ERA5 Climate Gridded Data fbeda39f6eb44900a0100e31485d241c

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  • Compatibility: Notebook currently compatible with the DEA Sandbox & NCI environments

  • Products used: ERA5 (this dataset is external to the Digital Earth Australia platform)


This notebook demonstrates how to download and use the European Centre for Medium Range Weather Forecasts (ECMWF) global climate reanalysis product called ERA5 from the AWS Public Dataset Program.

This 5th generation operational service utilizes the best available observation data from satellites and in-situ stations, which are assimilated and processed using ECMWF’s Integrated Forecast System. The dataset provides essential atmospheric meteorological parameters such as air temperature, pressure and wind at different altitudes, along with surface parameters like rainfall, and sea parameters like sea-surface temperature and wave height. The spatial resolution of the data is 0.25 degrees (latitude and longitude) which equates to about 31 km. Data is available from 1979 to present and is updated operationally.

For offical information on this dataset, see ERA5 data documentation from ECMWF.

The ERA5 data in AWS include 18 surface or single level variables as described here. This dataset is nominally updated monthly however a delay of a few months has been observed.


This notebook demonstrates retrieval of ERA5 data using the DEA load_era5() wrapper function.

Available variables and names for query are:



Name for query


Total precipitation



10 metre U wind component


10 metre V wind component


100 metre U wind component


100 metre V wind component



2 metre temperature


2 metres maximum temperature since previous post-processing


2 metres minimum temperature since previous post-processing


2 metre dew point temperature


Sea surface temperature


Air Pressure

Mean sea level pressure


Surface pressure



Mean wave period


Mean direction of waves


Significant height of combined wind waves and swell



Snow density


Snow depth


Solar radiation

Surface solar radiation downwards


Examples for the following parameters are covered: 1. Daily total precipitation 2. Daily minimum and maximum air temperature at 2 metres height 3. Hourly wind speed at 10 metres height 4. Monthly maximum air temperature at 2 metres height for the continent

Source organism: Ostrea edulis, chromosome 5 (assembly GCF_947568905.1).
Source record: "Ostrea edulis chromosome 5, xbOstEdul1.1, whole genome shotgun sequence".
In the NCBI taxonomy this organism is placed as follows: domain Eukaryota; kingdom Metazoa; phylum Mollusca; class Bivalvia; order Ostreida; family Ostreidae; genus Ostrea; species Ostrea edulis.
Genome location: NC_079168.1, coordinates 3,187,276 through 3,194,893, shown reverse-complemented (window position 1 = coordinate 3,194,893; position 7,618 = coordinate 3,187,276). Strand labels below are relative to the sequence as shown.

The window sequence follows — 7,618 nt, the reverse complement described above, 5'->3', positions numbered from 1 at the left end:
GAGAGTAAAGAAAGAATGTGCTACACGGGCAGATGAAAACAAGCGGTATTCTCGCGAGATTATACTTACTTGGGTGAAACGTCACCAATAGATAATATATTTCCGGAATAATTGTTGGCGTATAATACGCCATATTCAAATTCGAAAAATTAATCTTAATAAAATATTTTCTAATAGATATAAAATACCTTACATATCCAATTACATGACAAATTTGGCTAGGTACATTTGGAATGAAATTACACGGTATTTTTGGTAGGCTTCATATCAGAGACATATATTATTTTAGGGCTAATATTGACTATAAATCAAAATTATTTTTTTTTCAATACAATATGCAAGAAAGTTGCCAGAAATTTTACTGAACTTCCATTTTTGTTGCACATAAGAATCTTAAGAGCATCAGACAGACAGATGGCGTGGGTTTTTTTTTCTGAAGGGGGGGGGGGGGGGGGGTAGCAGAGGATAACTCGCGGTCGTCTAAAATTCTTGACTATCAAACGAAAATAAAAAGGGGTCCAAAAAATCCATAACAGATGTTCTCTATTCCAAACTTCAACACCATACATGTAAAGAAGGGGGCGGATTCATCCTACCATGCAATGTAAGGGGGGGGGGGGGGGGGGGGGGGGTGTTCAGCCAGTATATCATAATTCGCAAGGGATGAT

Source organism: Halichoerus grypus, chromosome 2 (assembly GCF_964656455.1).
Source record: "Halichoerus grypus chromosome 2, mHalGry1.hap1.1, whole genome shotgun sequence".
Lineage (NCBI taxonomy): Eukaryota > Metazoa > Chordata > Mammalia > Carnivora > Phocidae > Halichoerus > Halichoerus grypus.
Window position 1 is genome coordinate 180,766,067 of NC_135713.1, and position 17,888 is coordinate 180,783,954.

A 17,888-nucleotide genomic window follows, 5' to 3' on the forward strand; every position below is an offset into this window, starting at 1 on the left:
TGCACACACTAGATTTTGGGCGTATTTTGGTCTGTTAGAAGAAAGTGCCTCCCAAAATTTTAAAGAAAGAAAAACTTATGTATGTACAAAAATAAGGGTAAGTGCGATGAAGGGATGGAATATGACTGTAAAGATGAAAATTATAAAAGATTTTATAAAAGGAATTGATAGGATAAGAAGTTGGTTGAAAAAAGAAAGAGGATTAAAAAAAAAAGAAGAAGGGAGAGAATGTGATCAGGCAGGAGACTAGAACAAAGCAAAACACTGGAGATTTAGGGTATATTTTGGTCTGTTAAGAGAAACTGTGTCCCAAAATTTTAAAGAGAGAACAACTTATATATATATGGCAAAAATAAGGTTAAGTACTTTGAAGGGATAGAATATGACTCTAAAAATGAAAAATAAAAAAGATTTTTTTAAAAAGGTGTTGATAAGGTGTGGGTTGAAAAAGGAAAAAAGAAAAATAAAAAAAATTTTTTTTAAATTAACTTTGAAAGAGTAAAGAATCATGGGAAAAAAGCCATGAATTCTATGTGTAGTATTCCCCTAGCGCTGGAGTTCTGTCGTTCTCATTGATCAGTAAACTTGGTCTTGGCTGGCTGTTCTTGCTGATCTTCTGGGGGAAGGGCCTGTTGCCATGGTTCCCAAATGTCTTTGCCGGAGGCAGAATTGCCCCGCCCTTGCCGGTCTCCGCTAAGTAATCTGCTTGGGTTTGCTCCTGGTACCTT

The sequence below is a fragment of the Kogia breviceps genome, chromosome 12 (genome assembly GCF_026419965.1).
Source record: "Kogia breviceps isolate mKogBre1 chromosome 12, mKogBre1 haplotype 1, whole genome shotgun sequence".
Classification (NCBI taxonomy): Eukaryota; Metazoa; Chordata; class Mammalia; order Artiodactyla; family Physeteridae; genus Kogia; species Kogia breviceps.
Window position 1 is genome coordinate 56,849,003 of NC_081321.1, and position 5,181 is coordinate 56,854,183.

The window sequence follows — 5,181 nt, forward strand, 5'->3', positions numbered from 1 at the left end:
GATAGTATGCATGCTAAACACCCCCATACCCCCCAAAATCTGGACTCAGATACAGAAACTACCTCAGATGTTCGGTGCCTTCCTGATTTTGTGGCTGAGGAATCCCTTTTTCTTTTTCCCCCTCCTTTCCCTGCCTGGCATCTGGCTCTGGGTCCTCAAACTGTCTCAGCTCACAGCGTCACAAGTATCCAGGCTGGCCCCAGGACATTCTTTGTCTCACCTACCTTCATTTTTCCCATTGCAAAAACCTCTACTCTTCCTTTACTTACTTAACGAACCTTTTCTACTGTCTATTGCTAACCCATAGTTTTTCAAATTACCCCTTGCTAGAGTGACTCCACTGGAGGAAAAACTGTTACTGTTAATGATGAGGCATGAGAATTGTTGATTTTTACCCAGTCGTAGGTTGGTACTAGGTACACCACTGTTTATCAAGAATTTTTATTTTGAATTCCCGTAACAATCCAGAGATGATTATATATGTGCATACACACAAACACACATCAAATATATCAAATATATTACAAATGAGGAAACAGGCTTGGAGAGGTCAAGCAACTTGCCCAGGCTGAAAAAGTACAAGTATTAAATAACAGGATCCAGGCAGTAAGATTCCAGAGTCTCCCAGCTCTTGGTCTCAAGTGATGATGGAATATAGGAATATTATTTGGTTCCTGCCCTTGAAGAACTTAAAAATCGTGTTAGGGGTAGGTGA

Getting started

To run this analysis, run all the cells in the notebook, starting with the “Load packages” cell.

Note: This notebook will download climate data into your environment under the folder era5, depending on the number of variables and time-range you choose, this can result in a lot of data so be wary of exceeding the storage limits of the Sandbox (10 gb).

Load packages

Import Python packages that are used for the analysis.

%matplotlib inline

import matplotlib.pyplot as plt
import numpy as np
import datacube

import sys
sys.path.insert(1, '../Tools/')
from dea_tools.climate import load_era5
from dea_tools.plotting import display_map

Analysis parameters

Define location and time period of interest. The time period is chosen to be no more than a few months to limit ERA5 data download.

  • lat & lon: The latitude and longitude range for the area of interest.

  • buffer: The buffer to load around the central coordinates

  • time: The time range you wish to extract data for

# Lake Victoria, NSW
lat, lon = -33.98, 141.27

# Set the buffer to load around the central coordinates
buffer = 0.1

# Define the time window
time = ('2019-01-01', '2019-01-31')

Visualise the location of interest

# Compute the bounding box for the study area
lat = (lat - buffer, lat + buffer)
lon = (lon - buffer, lon + buffer)
display_map(x=lon, y=lat, margin=-0.2)
Make this Notebook Trusted to load map: File -> Trust Notebook

Daily total precipitation

Total precipitation is the accumulated liquid and frozen water, comprising rain and snow, that falls to the Earth’s surface. It does not include fog, dew or the precipitation that evaporates in the atmosphere before it lands at the surface of the Earth. The units of this parameter are depth in metres of water equivalent. It is the depth the water would have if it were spread evenly over the grid box. Care should be taken when comparing model parameters with observations, because observations are often local to a particular point in space and time, rather than representing averages over a model grid box.

In this example, total precipitation is aggregated at daily intervals.

Optional parameters used to load data:

  • reduce_func: function to aggregate input hourly data, set to np.sum to calculate total precipitation.

  • resample: temporal resampling frequency, ‘1D’ (as default) for daily aggregation.

  • grid: output gridding, ‘nearest’ (as default) for output spatial grid to be snapped to the nearest input grid points.

var = 'precipitation_amount_1hour_Accumulation'